Helminthic Parasites

While there is a clear genetic predisposition for some individuals to develop autoimmune disorders, there are also significant environmental interactions, with a near epidemic rise in autoimmune disorders and food allergies in the industrialized world occurring in less than fifty years.  Access to clean water, safe food, sanitation, and modern medical care in the last century has led to a near elimination of parasitic infections in modern cultures.  Unfortunately, improved sanitation has also been closely associated with an increase in hypersensitivity and autoimmune disorders such as Multiple Sclerosis, Crohn’s, and peanut allergies.  It should be noted that tropical and subtropical parts of the world with poor sanitation have high numbers of people with ongoing parasitic infection and extremely low incidences of inflammatory diseases.  Additionally when immigrants relocate to the western world with its pristine sanitation, the next generation develops autoimmune disorders and food allergies similar to the industrialized world.


The “hygiene hypothesis,” suggests that parasitic worms fine tune the human immune systems and protect against allergies and autoimmune diseases.   Parasites have co-evolved to manipulate their environments so they can live and reproduce without causing the illness or death of their host. By mediating the immune system’s attack against them, parasites can live and reproduce comfortably.  Parasites release substances that interact with the host’s chemistry, and the human immune system has slowly adapted to the presence of certain intestinal parasites. By removing the worms and the inhibitory effect that they have on inflammation, the human body can overproduce inflammatory agents, resulting in autoimmune disease.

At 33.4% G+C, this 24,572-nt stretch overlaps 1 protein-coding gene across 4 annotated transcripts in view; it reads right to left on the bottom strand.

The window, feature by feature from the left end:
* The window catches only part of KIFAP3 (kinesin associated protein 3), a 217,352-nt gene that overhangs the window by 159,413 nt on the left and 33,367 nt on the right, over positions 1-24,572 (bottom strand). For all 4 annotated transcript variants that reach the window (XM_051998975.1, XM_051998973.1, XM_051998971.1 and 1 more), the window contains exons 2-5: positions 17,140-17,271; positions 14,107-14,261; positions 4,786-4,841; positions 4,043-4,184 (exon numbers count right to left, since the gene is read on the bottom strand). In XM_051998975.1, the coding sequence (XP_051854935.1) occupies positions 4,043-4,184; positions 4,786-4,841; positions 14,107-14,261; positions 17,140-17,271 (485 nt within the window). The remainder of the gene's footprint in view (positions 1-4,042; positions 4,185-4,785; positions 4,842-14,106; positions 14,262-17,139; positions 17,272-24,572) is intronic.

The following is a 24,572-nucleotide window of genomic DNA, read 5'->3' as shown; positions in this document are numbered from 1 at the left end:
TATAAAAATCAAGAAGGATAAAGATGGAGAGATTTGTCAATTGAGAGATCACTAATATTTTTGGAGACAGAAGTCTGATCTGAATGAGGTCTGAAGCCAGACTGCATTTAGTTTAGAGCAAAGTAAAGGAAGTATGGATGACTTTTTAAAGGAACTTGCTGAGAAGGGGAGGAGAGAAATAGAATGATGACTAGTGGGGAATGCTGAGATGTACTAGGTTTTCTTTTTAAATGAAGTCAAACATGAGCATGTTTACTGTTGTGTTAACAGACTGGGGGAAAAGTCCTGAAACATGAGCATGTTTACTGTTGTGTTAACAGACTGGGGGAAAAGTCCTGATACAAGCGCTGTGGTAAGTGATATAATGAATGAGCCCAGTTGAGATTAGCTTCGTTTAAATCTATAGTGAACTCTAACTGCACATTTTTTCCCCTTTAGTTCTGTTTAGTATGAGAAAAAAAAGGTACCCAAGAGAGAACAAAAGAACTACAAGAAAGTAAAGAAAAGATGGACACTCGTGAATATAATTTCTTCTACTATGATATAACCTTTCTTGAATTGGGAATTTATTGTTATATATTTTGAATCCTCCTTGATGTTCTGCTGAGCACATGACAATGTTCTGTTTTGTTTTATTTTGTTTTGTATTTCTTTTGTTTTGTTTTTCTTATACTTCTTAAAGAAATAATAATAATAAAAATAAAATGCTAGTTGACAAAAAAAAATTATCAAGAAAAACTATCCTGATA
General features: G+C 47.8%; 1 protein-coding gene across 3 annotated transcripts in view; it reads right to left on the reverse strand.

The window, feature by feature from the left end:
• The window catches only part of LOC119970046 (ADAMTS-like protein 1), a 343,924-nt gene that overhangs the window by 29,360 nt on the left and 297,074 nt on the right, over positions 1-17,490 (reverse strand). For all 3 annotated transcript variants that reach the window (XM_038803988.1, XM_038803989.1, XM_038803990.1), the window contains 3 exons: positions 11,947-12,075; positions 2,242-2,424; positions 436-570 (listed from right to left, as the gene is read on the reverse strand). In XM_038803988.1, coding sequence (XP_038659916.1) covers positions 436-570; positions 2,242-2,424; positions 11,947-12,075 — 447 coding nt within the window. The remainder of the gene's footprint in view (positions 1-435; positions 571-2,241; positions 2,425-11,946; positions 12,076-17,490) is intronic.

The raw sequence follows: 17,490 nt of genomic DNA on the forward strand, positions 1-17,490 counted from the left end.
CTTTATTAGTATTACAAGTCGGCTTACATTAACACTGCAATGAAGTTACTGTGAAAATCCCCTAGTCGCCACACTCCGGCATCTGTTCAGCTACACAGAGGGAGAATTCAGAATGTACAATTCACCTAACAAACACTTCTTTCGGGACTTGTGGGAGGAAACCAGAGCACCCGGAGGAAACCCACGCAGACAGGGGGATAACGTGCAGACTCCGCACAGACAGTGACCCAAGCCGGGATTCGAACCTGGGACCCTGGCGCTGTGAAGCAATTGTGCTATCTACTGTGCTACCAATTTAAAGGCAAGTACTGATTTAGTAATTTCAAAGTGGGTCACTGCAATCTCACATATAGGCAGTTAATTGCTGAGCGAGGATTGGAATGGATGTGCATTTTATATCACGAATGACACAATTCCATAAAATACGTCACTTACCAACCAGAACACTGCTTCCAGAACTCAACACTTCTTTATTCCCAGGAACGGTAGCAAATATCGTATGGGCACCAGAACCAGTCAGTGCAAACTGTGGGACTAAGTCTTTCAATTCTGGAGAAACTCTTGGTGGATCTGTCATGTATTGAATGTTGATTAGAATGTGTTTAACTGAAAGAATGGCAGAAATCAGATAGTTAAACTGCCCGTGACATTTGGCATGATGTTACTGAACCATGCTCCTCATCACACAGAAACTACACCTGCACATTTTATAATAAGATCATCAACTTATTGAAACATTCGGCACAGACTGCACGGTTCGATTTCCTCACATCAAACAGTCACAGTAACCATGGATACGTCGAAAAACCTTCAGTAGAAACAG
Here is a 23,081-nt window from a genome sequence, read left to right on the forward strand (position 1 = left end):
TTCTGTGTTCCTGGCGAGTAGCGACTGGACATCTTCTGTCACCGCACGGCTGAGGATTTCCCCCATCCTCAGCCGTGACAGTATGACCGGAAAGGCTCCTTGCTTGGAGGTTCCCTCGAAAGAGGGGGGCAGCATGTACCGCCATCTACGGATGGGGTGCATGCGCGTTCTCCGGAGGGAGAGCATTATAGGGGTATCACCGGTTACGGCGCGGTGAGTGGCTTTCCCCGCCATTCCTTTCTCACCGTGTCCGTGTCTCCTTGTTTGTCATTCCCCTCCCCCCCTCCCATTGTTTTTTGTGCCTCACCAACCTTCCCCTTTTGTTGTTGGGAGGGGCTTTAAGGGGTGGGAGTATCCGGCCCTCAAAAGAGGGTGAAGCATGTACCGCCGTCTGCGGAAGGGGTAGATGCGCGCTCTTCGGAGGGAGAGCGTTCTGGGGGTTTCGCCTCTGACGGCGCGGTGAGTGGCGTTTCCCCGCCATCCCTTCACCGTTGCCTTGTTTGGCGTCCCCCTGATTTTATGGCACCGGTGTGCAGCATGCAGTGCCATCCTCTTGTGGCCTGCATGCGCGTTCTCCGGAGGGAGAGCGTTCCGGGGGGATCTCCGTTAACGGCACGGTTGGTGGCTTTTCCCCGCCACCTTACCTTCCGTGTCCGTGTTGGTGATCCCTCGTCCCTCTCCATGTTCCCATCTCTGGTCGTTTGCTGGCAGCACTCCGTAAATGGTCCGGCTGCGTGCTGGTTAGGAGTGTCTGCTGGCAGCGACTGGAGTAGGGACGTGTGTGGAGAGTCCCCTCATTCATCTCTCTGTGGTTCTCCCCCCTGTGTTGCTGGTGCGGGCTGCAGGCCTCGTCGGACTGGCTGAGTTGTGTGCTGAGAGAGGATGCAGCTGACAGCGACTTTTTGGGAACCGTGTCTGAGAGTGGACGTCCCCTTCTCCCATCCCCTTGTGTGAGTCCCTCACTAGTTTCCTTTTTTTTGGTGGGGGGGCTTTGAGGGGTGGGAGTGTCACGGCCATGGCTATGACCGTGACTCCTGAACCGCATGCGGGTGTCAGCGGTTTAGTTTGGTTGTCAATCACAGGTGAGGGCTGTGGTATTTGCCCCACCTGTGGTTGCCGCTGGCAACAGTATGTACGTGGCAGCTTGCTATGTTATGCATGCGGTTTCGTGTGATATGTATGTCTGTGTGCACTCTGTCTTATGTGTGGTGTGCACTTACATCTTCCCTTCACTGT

Autoimmune reactions occur when the immune system launches an attack at something that is not harmful, either a substance in the environment or the individual’s own tissues.  Exposure to certain organisms in our natural environment teaches the human immune system which things it needs to respond to and which things it can safely ignore.  Exposure to helminthic parasites triggers the fine-tuning of the immune system and teaches it to tolerate the parasite, as well as some overlapping antigens seen in Multiple Sclerosis, Crohn’s and peanut allergies. If the immune system is never exposed to helminths and other fecal microorganisms, it doesn’t mature properly and resulting in an exaggerated response, and development of allergies and autoimmune diseases.


Other autoimmune mediated diseases that may be reduced by parasitic infections include Alzheimer’s disease, asthma, atherosclerosis, some cancers, eczema, hay fever, Parkinson’s disease, type one diabetes, celiac disease, rheumatoid arthritis, and ulcerative colitis.


The use of helminthic therapy with hookworm and TSO is being currently investigated.  Data suggests that Multiple Sclerosis, Crohn’s and severe peanut allergies all benefit from induced parasitic infections.


The human microbiome, gut bacteria contribute to obesity.